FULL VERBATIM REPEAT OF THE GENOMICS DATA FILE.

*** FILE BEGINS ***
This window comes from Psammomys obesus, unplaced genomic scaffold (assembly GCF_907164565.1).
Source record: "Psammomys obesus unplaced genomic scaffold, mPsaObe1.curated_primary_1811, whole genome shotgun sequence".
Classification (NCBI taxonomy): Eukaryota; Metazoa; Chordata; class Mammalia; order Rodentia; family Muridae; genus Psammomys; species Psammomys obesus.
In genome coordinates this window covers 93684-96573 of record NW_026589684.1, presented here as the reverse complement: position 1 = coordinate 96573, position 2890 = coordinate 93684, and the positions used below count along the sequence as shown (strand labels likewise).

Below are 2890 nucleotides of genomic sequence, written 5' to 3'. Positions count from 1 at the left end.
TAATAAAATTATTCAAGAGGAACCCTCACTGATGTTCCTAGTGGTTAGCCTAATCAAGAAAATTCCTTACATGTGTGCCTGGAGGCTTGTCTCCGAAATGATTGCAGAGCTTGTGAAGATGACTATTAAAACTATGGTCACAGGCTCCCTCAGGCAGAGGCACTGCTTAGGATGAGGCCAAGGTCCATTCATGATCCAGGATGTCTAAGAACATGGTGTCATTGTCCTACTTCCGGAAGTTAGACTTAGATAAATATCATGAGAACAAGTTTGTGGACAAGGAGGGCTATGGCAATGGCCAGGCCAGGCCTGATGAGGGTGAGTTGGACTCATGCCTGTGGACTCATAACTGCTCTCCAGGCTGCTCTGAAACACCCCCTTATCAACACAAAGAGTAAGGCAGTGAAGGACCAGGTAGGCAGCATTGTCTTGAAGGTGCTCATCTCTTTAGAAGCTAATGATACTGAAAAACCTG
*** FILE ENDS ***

This window comes from Psammomys obesus, unplaced genomic scaffold (assembly GCF_907164565.1).
Source record: "Psammomys obesus unplaced genomic scaffold, mPsaObe1.curated_primary_1811, whole genome shotgun sequence".
Classification (NCBI taxonomy): Eukaryota; Metazoa; Chordata; class Mammalia; order Rodentia; family Muridae; genus Psammomys; species Psammomys obesus.
In genome coordinates this window covers 93684-96573 of record NW_026589684.1, presented here as the reverse complement: position 1 = coordinate 96573, position 2890 = coordinate 93684, and the positions used below count along the sequence as shown (strand labels likewise).

Below are 2890 nucleotides of genomic sequence, written 5' to 3'. Positions count from 1 at the left end.
TAATAAAATTATTCAAGAGGAACCCTCACTGATGTTCCTAGTGGTTAGCCTAATCAAGAAAATTCCTTACATGTGTGCCTGGAGGCTTGTCTCCGAAATGATTGCAGAGCTTGTGAAGATGACTATTAAAACTATGGTCACAGGCTCCCTCAGGCAGAGGCACTGCTTAGGATGAGGCCAAGGTCCATTCATGATCCAGGATGTCTAAGAACATGGTGTCATTGTCCTACTTCCGGAAGTTAGACTTAGATAAATATCATGAGAACAAGTTTGTGGACAAGGAGGGCTATGGCAATGGCCAGGCCAGGCCTGATGAGGGTGAGTTGGACTCATGCCTGTGGACTCATAACTGCTCTCCAGGCTGCTCTGAAACACCCCCTTATCAACACAAAGAGTAAGGCAGTGAAGGACCAGGTAGGCAGCATTGTCTTGAAGGTGCTCATCTCTTTAGAAGCTAATGATACTGAAAAACCTG